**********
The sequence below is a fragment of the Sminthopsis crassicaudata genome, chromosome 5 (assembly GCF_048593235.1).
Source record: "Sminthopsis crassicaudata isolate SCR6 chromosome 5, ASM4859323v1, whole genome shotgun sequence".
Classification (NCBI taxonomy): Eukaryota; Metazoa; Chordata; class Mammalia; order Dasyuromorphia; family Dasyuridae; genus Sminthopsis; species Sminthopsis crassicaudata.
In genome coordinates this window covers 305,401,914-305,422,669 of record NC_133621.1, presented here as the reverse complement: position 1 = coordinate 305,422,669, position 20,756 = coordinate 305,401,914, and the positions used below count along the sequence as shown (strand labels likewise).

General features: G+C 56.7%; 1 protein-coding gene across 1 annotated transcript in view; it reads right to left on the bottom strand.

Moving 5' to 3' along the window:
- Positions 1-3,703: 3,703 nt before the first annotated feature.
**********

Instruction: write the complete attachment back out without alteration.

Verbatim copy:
The sequence below is a fragment of the Sminthopsis crassicaudata genome, chromosome 5 (assembly GCF_048593235.1).
Source record: "Sminthopsis crassicaudata isolate SCR6 chromosome 5, ASM4859323v1, whole genome shotgun sequence".
Classification (NCBI taxonomy): Eukaryota; Metazoa; Chordata; class Mammalia; order Dasyuromorphia; family Dasyuridae; genus Sminthopsis; species Sminthopsis crassicaudata.
In genome coordinates this window covers 305,401,914-305,422,669 of record NC_133621.1, presented here as the reverse complement: position 1 = coordinate 305,422,669, position 20,756 = coordinate 305,401,914, and the positions used below count along the sequence as shown (strand labels likewise).

General features: G+C 56.7%; 1 protein-coding gene across 1 annotated transcript in view; it reads right to left on the bottom strand.

Moving 5' to 3' along the window:
- Positions 1-3,703: 3,703 nt before the first annotated feature.